Oscar Pistorius will be released on August 21 to serve the remainder of his sentence under correctional supervision. Photo: Themba Hadebe

 

Pretoria - Oscar Pistorius may swop his tiny prison cell for home comforts in just over two months time, but it will be no walk in the park, as house arrest is not as easy as members of the public generally assume.

This is according to Pretoria lawyer Konrad Rontgen, in reaction to the news that Pistorius will be freed on correctional supervision on August 21.

This will be after he has served a sixth of his five-year prison sentence on a charge of culpable homicide following the death of his model girlfriend Reeva Steenkamp on Valentine’s Day 2013.

Pistorius was sentenced in terms of a provision of section 276 of the Criminal Procedure Act which states that an offender may be considered for correctional supervision after spending a sixth of his sentence in jail. He was sentenced in October last year.

When Pistorius is released later this year, it will be far from over for him, as he will have to adhere to stringent conditions for the remaining four years of his sentence, Rontgen said.

“It is easy for people to sit back in their Lazy Boy chairs and say it’s unfair and that the road ahead is a walk in the park for him. This is far from true,” Rontgen said.

“Pistorius will on his release date fall under the supervision and control of the Department of Correctional Services, until his sentence expires. Supervision takes the form of direct monitoring of the offender’s movements and compliance with the conditions as set out by the correctional officer.”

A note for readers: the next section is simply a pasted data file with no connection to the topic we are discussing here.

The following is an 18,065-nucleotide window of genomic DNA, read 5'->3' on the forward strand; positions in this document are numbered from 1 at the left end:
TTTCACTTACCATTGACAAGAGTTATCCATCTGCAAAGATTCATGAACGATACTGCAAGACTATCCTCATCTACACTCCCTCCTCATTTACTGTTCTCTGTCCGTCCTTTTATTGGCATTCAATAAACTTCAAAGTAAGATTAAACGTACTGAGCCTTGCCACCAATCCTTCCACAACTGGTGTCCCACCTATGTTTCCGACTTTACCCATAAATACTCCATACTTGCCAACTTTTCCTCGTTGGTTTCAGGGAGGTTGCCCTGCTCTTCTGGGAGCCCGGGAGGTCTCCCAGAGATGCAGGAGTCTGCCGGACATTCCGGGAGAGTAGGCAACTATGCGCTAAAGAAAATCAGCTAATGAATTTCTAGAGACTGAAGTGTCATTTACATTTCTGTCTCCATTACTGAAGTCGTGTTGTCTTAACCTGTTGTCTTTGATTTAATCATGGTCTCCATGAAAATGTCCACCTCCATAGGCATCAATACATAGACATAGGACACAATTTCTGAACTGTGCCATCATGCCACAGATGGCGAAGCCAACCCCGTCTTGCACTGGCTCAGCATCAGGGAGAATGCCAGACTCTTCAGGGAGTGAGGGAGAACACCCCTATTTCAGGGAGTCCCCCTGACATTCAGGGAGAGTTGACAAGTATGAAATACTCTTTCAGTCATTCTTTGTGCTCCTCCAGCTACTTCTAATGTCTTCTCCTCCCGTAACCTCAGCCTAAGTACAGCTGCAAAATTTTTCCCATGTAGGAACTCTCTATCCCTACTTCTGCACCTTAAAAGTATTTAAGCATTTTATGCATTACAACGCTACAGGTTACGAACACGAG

Rontgen said each offender’s conditions are stipulated by his correctional officer, as the officer may deem fit. While this is usually confidential, it will be discussed with Pistorius in detail before he steps back into the community.

“Conditions usually include a period of house arrest, which means the person must be home between specific hours of the day. Allowances will be made for work, as well as travel time. Concessions are also usually made for a few hours of shopping time over a weekend and time to go to church.

“He cannot randomly choose to go and visit a friend or take a stroll. Partying is also definitely out of the question. No alcohol may be used during the probation period.”

Other conditions may include attending treatment programmes, prohibition from leaving the magisterial district and even a certain number of hours of community service a month.

It is assumed that he will stay with his uncle Arnold Pistorius in his Waterkloof home.

Pretoria News